FIDO UAF stands for FIDO Universal Authentication Framework; you could see this as the evolution of FIDO U2F. This is yet another open standard that is developed and standardised by the FIDO Alliance. The aim of FIDO UAF is to provide a truly passwordless authentication option for users, to access their applications or resources utilising biometric or other authenticators that are FIDO Compliant. FIDO UAF was designed to eliminate the use of traditional password authentication and allow users to login to their resources with a phishing resistant, secure, and convenient method of authentication. Like FIDO U2F, FIDO UAF also uses Public Key Cryptography. At the time of registration, the private key is stored on the local device and will never leave that device, and the corresponding public key is stored on the application or resource side. FIDO U2F was developed to provide a strong second-factor solution for users, whereas FIDO UAF goes the extra step to remove passwords altogether and utilise the latest modern authentication options, such as biometric authentication.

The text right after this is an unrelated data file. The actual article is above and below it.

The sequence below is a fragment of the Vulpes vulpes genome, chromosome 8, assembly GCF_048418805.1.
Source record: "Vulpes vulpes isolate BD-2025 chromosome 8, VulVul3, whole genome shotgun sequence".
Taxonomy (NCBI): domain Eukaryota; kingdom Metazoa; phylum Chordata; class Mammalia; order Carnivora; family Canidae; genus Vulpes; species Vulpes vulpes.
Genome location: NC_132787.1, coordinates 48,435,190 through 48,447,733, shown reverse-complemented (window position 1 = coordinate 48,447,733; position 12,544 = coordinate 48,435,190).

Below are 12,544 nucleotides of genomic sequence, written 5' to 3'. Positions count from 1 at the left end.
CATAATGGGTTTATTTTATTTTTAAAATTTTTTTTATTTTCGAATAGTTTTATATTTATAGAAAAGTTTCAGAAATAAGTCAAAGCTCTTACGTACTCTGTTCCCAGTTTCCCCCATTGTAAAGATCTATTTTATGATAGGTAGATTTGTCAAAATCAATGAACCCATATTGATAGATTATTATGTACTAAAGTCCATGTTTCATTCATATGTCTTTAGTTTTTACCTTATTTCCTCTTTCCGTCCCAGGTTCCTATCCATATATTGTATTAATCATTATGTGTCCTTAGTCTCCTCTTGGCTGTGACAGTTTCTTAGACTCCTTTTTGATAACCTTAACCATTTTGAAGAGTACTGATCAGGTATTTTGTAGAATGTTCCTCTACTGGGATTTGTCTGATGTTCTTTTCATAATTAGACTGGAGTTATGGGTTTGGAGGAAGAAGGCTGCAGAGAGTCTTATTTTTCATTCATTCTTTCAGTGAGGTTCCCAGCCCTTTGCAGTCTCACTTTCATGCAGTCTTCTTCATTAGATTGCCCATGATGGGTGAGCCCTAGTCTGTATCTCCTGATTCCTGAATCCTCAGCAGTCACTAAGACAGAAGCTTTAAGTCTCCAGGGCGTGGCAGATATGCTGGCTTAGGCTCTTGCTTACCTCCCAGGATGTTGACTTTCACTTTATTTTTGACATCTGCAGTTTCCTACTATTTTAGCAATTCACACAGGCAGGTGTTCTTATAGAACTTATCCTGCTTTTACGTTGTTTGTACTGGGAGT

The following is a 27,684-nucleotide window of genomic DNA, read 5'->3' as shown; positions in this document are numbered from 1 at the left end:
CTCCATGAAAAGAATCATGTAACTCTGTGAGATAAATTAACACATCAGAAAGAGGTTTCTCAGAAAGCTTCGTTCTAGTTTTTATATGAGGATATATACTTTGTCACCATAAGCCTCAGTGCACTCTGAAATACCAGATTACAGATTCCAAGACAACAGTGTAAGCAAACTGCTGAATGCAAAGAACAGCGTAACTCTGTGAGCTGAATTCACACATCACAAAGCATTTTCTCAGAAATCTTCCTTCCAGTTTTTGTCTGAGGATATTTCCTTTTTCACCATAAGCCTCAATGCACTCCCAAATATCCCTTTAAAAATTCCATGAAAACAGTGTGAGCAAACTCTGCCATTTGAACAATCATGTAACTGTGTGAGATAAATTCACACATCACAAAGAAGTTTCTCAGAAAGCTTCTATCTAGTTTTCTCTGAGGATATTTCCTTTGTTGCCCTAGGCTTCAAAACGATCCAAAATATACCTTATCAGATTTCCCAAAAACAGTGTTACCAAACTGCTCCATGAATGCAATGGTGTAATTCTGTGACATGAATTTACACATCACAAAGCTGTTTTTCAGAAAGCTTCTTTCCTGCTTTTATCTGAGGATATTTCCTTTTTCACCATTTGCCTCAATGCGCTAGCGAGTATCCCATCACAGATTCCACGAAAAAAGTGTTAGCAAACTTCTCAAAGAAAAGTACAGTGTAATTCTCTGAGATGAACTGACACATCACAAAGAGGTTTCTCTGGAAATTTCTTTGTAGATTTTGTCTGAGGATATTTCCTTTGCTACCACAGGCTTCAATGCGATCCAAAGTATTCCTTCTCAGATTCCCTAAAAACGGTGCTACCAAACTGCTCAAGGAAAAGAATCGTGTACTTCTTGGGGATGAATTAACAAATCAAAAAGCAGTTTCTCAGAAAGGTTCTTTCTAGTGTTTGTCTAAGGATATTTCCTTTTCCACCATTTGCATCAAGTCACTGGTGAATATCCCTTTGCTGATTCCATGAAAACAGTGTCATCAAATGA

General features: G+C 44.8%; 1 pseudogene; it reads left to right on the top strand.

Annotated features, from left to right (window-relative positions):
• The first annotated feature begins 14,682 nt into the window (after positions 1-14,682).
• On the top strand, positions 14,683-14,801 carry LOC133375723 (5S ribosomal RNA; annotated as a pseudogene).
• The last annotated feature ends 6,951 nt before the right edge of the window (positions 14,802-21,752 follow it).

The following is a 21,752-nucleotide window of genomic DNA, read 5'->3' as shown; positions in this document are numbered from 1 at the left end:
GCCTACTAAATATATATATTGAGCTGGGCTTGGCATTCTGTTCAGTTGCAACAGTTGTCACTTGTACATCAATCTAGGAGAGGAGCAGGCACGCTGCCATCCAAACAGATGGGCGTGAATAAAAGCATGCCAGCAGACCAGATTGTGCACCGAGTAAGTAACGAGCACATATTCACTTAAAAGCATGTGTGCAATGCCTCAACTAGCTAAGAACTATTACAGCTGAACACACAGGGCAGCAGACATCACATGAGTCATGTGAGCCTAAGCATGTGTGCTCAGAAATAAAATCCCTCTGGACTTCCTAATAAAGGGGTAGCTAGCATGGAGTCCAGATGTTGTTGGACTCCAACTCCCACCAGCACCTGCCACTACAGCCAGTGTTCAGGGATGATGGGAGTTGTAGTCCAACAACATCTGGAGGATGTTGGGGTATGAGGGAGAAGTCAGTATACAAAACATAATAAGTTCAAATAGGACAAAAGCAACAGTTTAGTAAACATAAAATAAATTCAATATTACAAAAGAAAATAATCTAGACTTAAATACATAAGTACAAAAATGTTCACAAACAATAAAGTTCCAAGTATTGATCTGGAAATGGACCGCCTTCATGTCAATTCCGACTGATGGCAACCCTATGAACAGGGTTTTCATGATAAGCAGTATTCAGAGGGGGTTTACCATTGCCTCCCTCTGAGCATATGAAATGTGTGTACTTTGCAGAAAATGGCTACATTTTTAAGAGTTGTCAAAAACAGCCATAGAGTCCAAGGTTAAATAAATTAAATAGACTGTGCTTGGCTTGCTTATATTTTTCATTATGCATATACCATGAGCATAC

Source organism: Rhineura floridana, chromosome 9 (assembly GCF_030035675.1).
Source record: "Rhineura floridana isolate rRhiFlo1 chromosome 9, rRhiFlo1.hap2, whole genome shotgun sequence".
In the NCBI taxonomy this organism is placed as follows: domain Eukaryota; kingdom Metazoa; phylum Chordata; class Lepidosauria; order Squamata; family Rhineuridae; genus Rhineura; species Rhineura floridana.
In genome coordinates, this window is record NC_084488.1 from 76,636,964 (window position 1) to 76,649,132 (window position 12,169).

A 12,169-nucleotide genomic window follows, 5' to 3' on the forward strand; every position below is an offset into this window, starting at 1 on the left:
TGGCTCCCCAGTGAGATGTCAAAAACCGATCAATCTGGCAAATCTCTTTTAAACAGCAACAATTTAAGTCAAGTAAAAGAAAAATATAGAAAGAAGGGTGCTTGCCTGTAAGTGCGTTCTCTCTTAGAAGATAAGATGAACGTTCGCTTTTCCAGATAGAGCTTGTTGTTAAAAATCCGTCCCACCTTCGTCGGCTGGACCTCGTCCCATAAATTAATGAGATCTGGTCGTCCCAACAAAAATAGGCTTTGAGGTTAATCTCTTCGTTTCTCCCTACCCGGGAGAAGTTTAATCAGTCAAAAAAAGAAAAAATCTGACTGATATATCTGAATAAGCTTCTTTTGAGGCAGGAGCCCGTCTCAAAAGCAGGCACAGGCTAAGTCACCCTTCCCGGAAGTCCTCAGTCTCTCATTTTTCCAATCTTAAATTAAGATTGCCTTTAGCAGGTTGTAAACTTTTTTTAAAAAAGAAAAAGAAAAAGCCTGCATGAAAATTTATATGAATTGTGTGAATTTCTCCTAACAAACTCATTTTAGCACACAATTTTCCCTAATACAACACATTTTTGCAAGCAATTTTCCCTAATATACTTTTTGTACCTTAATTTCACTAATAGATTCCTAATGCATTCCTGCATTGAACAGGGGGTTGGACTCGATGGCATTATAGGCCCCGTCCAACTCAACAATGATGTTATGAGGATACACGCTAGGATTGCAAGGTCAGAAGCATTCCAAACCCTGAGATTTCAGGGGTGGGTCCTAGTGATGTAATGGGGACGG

Finally, we have FIDO2, the latest standard developed and published by the FIDO Alliance. FIDO2 encompasses the security benefits of FIDO U2F and FIDO UAF standards and builds on that. It combines the features of both standards and ultimately provides a very secure and passwordless authentication method for users to log into their applications or resources. Once again, as we saw in FIDO U2F and UAF, FIDO2 uses Public Key Cryptography to create a key pair, the private key being stored on the local device and the public key being stored on the application or resource, to provide phishing-resistant authentication. The FIDO2 standard is built on two core components – the Web Authentication API (also known as WebAuthn API), and the Client-To-Authenticator Protocol version 2 (also known as CTAP2). Each of these plays a key role in the FIDO2 passwordless Authentication process for registration and authentication, and we will now look at their meanings.